"We have let them know that we are going to, it's not our intent to underwrite or finance military-style firearms in a go forward basis", Anne Finucane, vice chair for Bank of America told Bloomberg.
The bank has had "intense conversations over the last few months" with those kinds of gun manufacturers to tell them it won't finance their operations in the future, she said.
According to Bloomberg, it's the first time an executive at the nation's second-largest bank has publicly laid out how it will deal with gun-industry clients following February 14 shootings at a high school in Parkland, Florida, that left 17 people dead. The massacre set off a wave of pressure on banks, payments processors and other firms to cut services to the firearms industry and on money managers to stop investing in gunmakers.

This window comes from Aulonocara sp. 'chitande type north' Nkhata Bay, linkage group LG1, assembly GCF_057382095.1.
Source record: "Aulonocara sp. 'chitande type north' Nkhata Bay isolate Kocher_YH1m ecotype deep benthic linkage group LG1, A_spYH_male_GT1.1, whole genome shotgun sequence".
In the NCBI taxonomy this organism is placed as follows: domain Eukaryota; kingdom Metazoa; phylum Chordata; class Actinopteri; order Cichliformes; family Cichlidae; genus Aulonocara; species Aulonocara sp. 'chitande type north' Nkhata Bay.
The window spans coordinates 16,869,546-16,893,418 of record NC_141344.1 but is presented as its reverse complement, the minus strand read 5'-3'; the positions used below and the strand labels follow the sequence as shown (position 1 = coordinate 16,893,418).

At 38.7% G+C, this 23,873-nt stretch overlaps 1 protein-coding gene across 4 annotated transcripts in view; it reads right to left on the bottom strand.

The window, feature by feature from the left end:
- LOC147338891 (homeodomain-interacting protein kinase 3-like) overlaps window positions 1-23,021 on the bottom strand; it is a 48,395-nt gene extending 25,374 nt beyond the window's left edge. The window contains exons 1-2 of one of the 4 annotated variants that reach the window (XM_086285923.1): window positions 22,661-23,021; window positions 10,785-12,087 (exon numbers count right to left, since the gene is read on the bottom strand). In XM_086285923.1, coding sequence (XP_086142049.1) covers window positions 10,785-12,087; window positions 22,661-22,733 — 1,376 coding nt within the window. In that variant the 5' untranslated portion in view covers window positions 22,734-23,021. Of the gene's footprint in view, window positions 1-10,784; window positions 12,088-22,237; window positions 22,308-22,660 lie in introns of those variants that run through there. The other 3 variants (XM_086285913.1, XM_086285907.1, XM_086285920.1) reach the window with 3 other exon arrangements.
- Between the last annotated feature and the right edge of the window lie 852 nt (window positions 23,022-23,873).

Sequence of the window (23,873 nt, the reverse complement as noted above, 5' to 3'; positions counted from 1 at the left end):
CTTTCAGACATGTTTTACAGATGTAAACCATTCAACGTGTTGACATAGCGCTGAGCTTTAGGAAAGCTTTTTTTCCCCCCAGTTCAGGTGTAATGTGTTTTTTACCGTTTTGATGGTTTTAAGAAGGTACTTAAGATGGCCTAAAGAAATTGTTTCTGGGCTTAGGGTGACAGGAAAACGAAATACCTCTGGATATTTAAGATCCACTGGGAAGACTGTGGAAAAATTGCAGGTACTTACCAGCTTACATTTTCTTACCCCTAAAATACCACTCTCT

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"These are clients we have enjoyed a relationship with", Finucane said. Investors including BlackRock and State Street are engaging with companies in their portfolios over firearms policies.
Ms. Finucane, who is listed at her company biography as head of BoA's "environmental, social and governance efforts" said she expects to lose at least some of those gun-makers' other business as well.